This month marks the first-year anniversary since the start of the pandemic in Europe with countries shutting down one by one, imposing state-wide lockdowns, economies heading to a standstill.
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Although it undoubtedly has been a challenging year, some positives have come out of the 2020 crisis. As with all crises, we’ve been forced to grow into stronger, better versions and the healthcare sector is no exception. We cannot gloss over the COVID-19 pandemic nor the terrible toll it has had on lives and families, but we can take some hope for the future from the resilience and innovation shown by our healthcare workers.
Now, as the world looks towards a post-COVID future, we have a chance to rebuild our healthcare sector, extending the good developments and learning lessons from what’s occurred. In doing so, we will build the agility and adaptability needed to address the opportunities and challenges on the horizon.
New staffing approaches
COVID led to many healthcare organizations changing their traditional healthcare staffing approach. In New York, retirees were encouraged to come back, with expired health licenses quickly renewed. Military health professionals were also deployed to in-demand locations, and volunteers were encouraged to sign-up. In the UK, cabin crew were redeployed to work at the NHS Nightingale field hospitals - their existing first-aid skills and ability to perform under pressure were valuable transferable skills for the NHS (National Health Service). Likewise, a similar program was implemented in Sweden, where furloughed SAS airline workers were able to take a three-day course in hospital care, and then plug skill gaps in the Swedish healthcare system.
This highlighted how valuable an on-demand, contingent workforce is to healthcare organizations. When needs arise, such a workforce can be quickly upscaled to meet new demands and then downscaled when demand falls again. As a result, future hiring managers may be more likely to turn to former employees, contractors, recruits, or volunteers because of their COVID staffing experiences.
The rise of virtual healthcare
When the global lockdown occurred, patients used virtual, remote healthcare services to access their routine appointments and care. People were understandably cautious about attending a healthcare setting in person, but telemedicine ensured that care and diagnosis could stay on-track.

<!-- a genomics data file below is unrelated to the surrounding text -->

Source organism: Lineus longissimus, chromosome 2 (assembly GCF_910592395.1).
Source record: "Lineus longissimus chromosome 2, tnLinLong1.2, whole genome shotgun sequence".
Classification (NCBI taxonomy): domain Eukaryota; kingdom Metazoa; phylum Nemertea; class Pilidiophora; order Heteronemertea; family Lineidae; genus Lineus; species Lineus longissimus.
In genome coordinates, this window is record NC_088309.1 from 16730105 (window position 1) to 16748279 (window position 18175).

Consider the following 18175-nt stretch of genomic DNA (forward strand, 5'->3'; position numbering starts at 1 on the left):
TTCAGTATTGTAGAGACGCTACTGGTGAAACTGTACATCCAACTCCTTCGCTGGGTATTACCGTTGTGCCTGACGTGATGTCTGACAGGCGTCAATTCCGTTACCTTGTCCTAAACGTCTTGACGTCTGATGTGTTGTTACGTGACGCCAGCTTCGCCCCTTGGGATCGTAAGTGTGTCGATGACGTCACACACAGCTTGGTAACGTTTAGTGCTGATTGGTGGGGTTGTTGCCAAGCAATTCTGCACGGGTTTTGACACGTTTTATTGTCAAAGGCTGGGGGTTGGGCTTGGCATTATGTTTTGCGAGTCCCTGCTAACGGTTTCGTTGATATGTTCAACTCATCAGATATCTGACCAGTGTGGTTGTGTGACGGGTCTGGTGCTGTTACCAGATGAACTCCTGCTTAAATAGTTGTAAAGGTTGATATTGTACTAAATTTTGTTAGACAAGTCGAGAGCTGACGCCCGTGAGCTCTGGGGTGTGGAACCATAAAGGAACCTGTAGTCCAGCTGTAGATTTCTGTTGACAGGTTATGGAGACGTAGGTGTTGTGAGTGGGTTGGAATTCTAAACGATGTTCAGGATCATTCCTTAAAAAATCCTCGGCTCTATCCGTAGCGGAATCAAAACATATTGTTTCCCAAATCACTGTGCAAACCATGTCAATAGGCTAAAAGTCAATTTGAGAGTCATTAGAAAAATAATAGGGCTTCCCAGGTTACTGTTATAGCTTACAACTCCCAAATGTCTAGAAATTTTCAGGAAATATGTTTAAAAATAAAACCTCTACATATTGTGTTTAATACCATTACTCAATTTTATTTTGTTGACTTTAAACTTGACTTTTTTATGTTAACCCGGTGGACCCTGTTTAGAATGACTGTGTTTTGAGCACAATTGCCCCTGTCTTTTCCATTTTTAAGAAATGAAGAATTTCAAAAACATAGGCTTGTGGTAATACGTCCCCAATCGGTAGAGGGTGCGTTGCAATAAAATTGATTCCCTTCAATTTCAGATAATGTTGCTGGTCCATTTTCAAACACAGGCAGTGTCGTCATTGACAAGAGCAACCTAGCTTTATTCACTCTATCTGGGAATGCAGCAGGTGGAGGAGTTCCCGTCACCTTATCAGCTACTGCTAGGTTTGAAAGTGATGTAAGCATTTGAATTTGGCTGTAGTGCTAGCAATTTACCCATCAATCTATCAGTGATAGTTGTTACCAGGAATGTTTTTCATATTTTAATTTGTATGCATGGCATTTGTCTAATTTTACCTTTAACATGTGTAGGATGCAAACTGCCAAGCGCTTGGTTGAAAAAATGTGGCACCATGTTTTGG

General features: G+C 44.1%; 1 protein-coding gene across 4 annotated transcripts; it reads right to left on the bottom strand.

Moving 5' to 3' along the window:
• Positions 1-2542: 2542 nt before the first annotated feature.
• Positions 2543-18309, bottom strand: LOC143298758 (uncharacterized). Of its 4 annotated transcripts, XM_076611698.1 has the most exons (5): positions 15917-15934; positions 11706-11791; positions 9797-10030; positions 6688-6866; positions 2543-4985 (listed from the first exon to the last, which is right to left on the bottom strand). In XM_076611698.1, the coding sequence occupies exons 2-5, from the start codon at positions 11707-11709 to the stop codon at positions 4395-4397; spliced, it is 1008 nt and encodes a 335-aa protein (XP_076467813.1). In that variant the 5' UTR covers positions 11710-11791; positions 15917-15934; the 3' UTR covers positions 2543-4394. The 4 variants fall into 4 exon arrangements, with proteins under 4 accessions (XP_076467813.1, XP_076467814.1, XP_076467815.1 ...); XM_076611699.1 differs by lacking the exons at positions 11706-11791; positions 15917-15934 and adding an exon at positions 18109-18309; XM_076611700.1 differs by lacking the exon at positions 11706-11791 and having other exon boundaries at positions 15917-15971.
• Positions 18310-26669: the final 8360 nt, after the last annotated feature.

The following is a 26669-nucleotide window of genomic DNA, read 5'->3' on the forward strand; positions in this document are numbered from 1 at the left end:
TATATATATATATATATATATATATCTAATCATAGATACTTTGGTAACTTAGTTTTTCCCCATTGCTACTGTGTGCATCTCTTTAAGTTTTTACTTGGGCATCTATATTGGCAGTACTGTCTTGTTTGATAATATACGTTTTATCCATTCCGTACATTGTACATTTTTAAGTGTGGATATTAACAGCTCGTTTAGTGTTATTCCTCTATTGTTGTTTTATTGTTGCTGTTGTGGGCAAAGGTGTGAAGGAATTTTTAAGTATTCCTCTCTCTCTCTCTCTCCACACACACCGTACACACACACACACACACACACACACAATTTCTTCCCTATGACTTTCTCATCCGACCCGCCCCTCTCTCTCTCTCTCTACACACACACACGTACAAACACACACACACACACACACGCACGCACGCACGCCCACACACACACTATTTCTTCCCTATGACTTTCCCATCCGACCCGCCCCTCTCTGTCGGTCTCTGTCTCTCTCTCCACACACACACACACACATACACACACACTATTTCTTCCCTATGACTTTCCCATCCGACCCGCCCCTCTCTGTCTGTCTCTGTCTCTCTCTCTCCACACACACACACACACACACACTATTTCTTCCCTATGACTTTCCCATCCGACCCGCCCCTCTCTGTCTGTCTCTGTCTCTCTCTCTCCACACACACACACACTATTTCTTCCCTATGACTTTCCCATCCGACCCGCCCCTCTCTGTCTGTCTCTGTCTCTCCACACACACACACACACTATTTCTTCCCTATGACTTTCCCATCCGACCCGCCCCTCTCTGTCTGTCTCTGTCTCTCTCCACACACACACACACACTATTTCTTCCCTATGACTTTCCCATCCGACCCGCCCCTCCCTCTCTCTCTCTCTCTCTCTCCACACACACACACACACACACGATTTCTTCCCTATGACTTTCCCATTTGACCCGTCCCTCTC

For example, the Regional Health Command Europe implemented a secure messaging service that enabled patients to talk privately with their medical staff. They could request appointments and referrals, renew prescriptions, get non-emergency healthcare advice, and find health education information.
With patients now used to virtual healthcare services, some services will continue to be available online. Patients may not have to attend for repeat prescriptions, for example. This will streamline services, allowing professionals to focus on tasks that critically need their input, and will also make healthcare more accessible for people (like disabled individuals) who otherwise may not attend in-person appointments.
Taking a contingent staffing approach will have a positive impact on the bottom-line too. Because staffing numbers are adjustable to upswings in demand (and vice versa), spend on staffing will become more cost-effective. It will also shift such spending from a fixed to a variable cost.
Digitizing and streamlining processes through automation will also free workers up for other tasks. Again, this makes staffing more cost-effective as staff can focus on more value-added tasks instead of mundane, time-consuming ones.
Finally, it can improve skills utilization (at a time when 39% of EU workers feel their skills are not fully used by their employer). In doing so, organizations make the most of every worker, increasing productivity, quality of output, and job satisfaction - as more workers are placed in roles that challenge and grow their skills.